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There are no skeletons in Carrie Fisher’s closet. She’s dragged them out and scattered them around the house for all to see, and she’ll tell you hilarious stories about every one of them — whether you ask her or not.
Most of those skeletons appear in her fifth book, “Wishful Drinking,” which is based on her one-woman stage show of the same name. On Wednesday, she came early to the TODAY show and stayed late, regaling both Matt Lauer and Al Roker with stories from a life as chaotic as any Hollywood has ever produced — on-screen or off.
Among her revelations: If she’d known “Star Wars” was going to be such a giga-hit, she never would have signed on for the role of Princess Leia; she’s a bipolar-disorder sufferer who found relief in electroconvulsive therapy; and when she started doing LSD and other drugs, her parents got Cary Grant to counsel her to stop.
Born in the fast lane
“I make light of stuff,” the 52-year-old actress and author told Lauer. “It’s better to get funny fast, or it’s just going to haunt you.”
She’s got a lot of stuff to make light of. Fisher’s parents were singer Eddie Fisher and actress Debbie Reynolds, the Brad Pitt and Jennifer Aniston of their day. When Fisher was just a toddler, her father left Reynolds to become one of Elizabeth Taylor’s (the Angelina Jolie of her day) serial husbands. Thus she grew up with a firsthand view of what celebrity can do to people, and the tawdry side of Hollywood that fans rarely see.
“It doesn’t look that good, show business, when you’re around it,” she told Roker. “It’s like, ‘Don’t look at the man behind that curtain, the great and powerful Oz.’ I was always privy to the curtain stuff.”
“I saw the heartbreak of celebrity,” she told Lauer. And what she saw convinced her she didn’t want it: “Get me away from that.”
Too fat for Leia?
At the age of 19, Fisher was offered the role of Princess Leia, even though at 5-foot-1 and 105 pounds she was told she was too fat for the part. She took the role, but, she told Lauer, had she known how big the movie would be, “I would never have done it. All I did when I was really famous was wait for it to end.”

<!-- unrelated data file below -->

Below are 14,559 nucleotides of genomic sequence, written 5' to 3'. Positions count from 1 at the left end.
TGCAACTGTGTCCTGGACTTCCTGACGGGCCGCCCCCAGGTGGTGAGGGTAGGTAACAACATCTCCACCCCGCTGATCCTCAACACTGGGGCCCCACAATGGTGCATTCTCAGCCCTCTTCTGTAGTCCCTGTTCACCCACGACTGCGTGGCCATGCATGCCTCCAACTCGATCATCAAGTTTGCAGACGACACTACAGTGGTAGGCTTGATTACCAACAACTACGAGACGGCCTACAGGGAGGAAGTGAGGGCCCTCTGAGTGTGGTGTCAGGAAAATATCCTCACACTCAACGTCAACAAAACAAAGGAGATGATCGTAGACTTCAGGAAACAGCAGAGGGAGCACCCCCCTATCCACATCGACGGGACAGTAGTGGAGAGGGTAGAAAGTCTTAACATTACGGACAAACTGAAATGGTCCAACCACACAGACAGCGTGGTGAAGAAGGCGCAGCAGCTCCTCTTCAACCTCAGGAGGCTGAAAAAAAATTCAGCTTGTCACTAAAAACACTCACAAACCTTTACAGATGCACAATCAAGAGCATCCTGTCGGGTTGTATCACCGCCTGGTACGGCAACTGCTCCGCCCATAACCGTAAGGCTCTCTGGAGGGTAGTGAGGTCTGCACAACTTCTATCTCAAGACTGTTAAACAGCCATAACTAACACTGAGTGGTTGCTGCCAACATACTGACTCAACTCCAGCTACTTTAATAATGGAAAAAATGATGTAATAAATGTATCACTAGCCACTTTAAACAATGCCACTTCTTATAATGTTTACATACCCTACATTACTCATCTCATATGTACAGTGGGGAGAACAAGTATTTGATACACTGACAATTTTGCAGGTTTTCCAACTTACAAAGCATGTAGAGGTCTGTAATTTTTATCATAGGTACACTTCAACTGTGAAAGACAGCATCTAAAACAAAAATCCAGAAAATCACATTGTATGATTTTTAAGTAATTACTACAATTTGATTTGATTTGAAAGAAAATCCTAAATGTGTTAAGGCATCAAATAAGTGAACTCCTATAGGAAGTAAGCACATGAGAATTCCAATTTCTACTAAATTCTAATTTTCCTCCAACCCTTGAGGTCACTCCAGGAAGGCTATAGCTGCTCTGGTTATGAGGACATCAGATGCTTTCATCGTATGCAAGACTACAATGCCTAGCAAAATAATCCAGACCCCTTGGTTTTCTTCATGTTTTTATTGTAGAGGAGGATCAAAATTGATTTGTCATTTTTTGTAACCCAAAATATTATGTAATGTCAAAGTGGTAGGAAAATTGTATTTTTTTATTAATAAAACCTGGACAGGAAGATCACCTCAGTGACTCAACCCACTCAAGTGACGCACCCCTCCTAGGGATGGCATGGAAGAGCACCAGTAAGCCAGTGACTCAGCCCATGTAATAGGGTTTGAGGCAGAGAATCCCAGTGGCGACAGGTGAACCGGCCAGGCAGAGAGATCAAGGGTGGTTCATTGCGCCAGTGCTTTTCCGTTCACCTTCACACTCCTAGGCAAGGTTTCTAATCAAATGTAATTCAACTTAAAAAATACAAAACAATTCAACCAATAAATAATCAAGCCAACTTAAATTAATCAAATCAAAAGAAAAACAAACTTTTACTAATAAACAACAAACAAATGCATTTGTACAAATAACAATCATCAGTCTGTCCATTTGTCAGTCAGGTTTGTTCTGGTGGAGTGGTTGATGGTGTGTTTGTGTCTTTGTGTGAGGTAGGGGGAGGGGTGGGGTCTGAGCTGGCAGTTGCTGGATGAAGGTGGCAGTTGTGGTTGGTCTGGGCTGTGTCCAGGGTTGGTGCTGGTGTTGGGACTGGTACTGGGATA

She had one marriage, to singer Paul Simon. After they divorced, she had a relationship with agent Brian Lourd, by whom she had a daughter in 1992. But then Lourd left her — not for another woman, but for another man.
For solace Fisher turned to her mother, who cheered her up by saying, “We have all sorts of men in our family. We have horse thieves. We have one-man bands. This is our first homosexual!”
Lauer asked her to talk about when she started experimenting with drugs, and Fisher laughed at the image that conjured. “ ‘Experiment with drugs’ is hilarious,” she said. “I ran out of the lab with beakers.”
When she started doing LSD, Debbie Reynolds called a friend who had tried LSD under a doctor’s supervision. The man was Hollywood icon Cary Grant, who dutifully called Fisher.
“What did he say?” Lauer asked.
“Don’t eat acid,” Fisher said dryly.
When her father, Eddie Fisher later learned about his daughter’s drug use, he, too, called Grant, who called her a second time with the same advice.
Fisher was equally funny talking about her manic depression, or bipolar disorder. When word of her condition got out, her mother objected, calling Fisher to tell her, “You’re not mentally ill, you’re manic-depressive.”
Fisher said her disorder resisted all drugs and therapy, and she finally found relief through electroconvulsive therapy, commonly known as electroshock, which applies an electric current to the brain. Decades ago the therapy carried a lot of negative implications, but Fisher said psychiatrists have dialed the voltage down and patients don’t really go into convulsions. “I loved it because it worked,” she said.
However, getting treatments three days a week for several weeks, she added, leaves the patient with gaps in memory. As the brain recalibrates, everything comes back except for about four months, she explained.
When Lauer expressed amazement at her assertion that losing four months wasn’t a big deal, Fisher was blase. “What’s going to happen in four months at my age that’s not going to happen in another four months?”
Roker asked Fisher about the many child stars whose lives become train wrecks as they grow older.
“It’s hard, especially at a young age,” Fisher said. “They’re going through their adolescence in front of all of us — without their underwear on.”
Fisher said she is performing her stage show and planning another book, which will be her sixth. She said the only thing about aging that bothers her are the wrinkles she’s getting on her neck, which she covers with a scarf.
The problem, she explained to Roker, is that women’s bodies come with more fat than men’s. “We have two fat cells to your one to keep fetuses warm,” she said. “I say give us a blanket.”